With Independence Day looming, we hear a lot about "freedom." The holiday is our national celebration of freedom and the word echoes through our consciousness like no other. But this year, I hope we stop and really consider the meaning of freedom. We need to, because mostly our national conversation echoes with shallow regurgitations of trite expressions. Most of these voices believe in an irresponsible absolute freedom, an unimpeded freedom to do and say and be anything. In fact, that has never been the case. Freedom is not absolute. Freedom is the essence of responsibility. Exercising freedom is risky. Those who exercise freedom often suffer consequences. The real heroes of freedom we celebrate on the 4th of July are responsible risk-taking citizens.
Mary McDowell was a well-qualified New York City teacher in 1917. She had a degree from Swarthmore, had studied at Oxford University, and boasted a master's degree from Columbia. Remember, this was a time when the vast majority of people did not attend college. Few women held college degrees. McDowell had accomplished much. She was a twelve-year veteran teacher. Her record was exemplary and her evaluations confirmed that she was dedicated and effective. She was also a Quaker and a pacifist, though many testified that she never proselytized about her religion or her pacifist views. Still, as Dana Goldstein describes in her book The Teacher Wars: A History of America's Most Embattled Profession, McDowell's decision to exercise the freedom of speech and conscience had significant personal consequences.
With the advent of U.S. involvement in World War I, the school district demanded that every New York City teacher sign a loyalty pledge. That pledge required a declaration that the individual support the military policies of the national government, the president, and Congress, "making the world safe for democracy." It's important to notice here that teachers were specifically required to swear loyalty to the president and the Congress. Not even soldiers of the U.S. military were required to do that. Instead, members of the armed forces swore first to protect and defend the Constitution and then to obey the military orders of their superiors.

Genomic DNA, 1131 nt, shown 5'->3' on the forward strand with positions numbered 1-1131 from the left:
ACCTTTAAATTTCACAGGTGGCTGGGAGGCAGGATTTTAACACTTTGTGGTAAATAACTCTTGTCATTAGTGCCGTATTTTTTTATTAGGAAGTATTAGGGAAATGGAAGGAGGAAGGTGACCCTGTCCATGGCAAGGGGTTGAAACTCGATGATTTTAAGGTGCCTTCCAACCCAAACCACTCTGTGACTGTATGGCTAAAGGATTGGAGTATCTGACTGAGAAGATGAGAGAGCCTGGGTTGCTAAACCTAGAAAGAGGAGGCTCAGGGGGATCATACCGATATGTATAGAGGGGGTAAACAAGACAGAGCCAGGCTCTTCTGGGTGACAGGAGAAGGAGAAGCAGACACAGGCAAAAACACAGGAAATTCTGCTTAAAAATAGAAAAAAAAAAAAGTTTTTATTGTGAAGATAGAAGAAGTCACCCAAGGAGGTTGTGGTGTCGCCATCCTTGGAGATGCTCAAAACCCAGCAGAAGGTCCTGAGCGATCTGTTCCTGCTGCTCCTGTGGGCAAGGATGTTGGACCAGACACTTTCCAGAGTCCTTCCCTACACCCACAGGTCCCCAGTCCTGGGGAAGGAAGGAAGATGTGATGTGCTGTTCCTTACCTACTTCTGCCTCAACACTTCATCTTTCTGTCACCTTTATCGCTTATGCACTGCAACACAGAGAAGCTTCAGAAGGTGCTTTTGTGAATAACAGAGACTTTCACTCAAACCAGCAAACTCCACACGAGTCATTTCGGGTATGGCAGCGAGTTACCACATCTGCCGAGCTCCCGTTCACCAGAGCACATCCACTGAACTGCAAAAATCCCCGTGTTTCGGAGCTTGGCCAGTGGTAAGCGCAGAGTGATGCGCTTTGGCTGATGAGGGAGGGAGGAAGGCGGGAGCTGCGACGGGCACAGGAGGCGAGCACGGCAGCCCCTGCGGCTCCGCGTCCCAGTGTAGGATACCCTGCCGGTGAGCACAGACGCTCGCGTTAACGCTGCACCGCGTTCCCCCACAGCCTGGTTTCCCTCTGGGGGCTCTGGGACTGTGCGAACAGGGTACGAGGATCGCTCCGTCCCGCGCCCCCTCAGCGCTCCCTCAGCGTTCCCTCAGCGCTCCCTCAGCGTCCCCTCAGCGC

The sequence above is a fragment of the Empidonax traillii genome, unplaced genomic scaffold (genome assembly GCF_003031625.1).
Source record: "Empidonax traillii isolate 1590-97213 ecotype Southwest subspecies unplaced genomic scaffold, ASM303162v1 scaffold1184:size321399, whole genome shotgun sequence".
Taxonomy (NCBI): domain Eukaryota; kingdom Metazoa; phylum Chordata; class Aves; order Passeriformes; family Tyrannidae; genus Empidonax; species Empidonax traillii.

Mary McDowell could not reconcile the loyalty oath with her religious views and she refused. In an administrative trial by the New York City Department of Education in May 1918, despite a host of support and testimony from the community and colleagues, McDowell lost her job. So did other teachers. The public applauded the move. The New York Times encouraged the Board of Education to "root out all the disloyal or doubtful teachers." Mary McDowell exercised her freedom of speech and conviction, but it was not without consequences. She is only one small example in American history.
In 1765-66, Americans protested by refusing to pay the stamp tax. Local courts did not meet and thus it was impossible to collect a debt, probate a will, or record a deed of sale. Merchants and ship captains could not register a manifest, so ships sat idle in the harbors. No goods were shipped in or out of the colonies. Colonists exercised freedom--the freedom to ignore a tax--and many suffered the economic consequences.
In antebellum America, thousands of enslaved men and women attempted the risky escape to freedom. Most didn't succeed. Some never survived the journey. Of those who did, most never again saw their family--spouses, children, parents, brothers, sisters, aunts, uncles, or cousins. Many spent the rest of their lives one step ahead of the slave-catcher. It was a life without any legal status. Yet, they risked everything for the freedom to provide for themselves and make their own decisions, to be free of slavery's depravations. Freedom requires sacrifice, and it has consequences.
Every decade of American history has similar examples.
The very opportunity to exercise individual freedom is a precious thing. It is the essence of our American character. It is the legacy of men and women who, in 1776, dreamed of a world based on Enlightenment principles: that every individual--not government, and not just a privileged few--is vested with unalienable rights including "Life, Liberty and the pursuit of Happiness." The authors of the Declaration understood that the exercise of freedom had consequences. They risked everything. They girded themselves for the work ahead, pledging to each other, "our Lives, our Fortunes and our sacred Honor."
Americans today are quick to claim freedom, liberty to do whatever we want to do. But when things get tough--when there are consequences--we act like children in the schoolyard, whining and blaming someone else for taking away our toy. We no longer appreciate the responsibility or the sacrifice our freedom requires. If we expect to have freedom, we must dedicate ourselves to the hard work of freedom. This weekend, like the founding generation on that first Independence Day, pledge yourself to the work ahead with the full understanding that we will--we must--sacrifice for freedom.